Annual Reviews Electronic Back Volume Collection 1932-2001ff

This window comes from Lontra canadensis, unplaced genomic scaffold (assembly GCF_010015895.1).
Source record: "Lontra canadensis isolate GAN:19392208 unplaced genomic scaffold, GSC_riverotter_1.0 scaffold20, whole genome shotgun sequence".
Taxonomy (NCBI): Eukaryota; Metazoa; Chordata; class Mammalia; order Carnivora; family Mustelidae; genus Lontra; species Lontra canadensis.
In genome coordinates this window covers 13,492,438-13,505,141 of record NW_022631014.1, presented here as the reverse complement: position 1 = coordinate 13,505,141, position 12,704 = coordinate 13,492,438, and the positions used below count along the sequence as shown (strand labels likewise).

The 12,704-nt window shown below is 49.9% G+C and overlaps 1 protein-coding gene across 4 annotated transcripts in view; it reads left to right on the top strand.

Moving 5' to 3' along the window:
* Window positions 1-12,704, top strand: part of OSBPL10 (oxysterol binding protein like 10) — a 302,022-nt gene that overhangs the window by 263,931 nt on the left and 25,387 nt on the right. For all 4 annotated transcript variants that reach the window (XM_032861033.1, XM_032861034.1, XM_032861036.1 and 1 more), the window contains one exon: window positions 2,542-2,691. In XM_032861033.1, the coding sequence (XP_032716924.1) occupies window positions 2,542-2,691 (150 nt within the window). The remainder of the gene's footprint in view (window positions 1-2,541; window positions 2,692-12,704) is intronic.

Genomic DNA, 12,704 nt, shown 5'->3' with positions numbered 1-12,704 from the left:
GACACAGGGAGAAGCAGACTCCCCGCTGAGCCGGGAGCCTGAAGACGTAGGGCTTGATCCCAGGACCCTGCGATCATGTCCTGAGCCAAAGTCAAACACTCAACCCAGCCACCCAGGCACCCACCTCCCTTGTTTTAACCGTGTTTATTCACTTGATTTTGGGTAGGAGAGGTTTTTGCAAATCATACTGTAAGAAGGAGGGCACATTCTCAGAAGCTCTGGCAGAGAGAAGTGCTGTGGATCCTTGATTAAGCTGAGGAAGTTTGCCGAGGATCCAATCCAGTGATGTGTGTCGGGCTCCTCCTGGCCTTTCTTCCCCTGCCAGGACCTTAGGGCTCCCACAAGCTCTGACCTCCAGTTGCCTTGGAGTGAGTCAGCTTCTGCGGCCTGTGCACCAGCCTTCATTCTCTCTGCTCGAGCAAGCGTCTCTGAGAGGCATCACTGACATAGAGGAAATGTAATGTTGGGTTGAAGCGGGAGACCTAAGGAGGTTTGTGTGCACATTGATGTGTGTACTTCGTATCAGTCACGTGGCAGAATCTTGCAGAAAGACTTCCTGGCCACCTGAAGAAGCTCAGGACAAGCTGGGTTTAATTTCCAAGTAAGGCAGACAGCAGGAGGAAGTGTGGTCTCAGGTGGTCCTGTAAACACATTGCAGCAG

Abstract The acquisition of a sexually dimorphic phenotype is a critical event in mammalian development. Although the maturation of sexual function and reproduction occurs after birth, essentially all of the critical developmental steps take place during embryogenesis. Temporally, these steps can be divided into two different phases: sex determination, the initial event that determines whether the gonads will develop as testes or ovaries; and sexual differentiation, the subsequent events that ultimately produce either the male or the female sexual phenotype. A basic tenet of sexual development in mammals is that genetic sex-determined by the presence or absence of the Y chromosome-directs the embryonic gonads to differentiate into either testes or ovaries. Thereafter, hormones produced by the testes direct the developmental program leading to male sexual differentiation. In the absence of testicular hormones, the pathway of sexual differentiation is female. This chapter reviews the anatomic and cellular changes that constitute sexual differentiation and discusses SRY and other genes, including SF-1, WT1, DAX-1, and SOX9, that play key developmental roles in this process. Dose-dependent interactions among these genes are critical for sex determination and differentiation.
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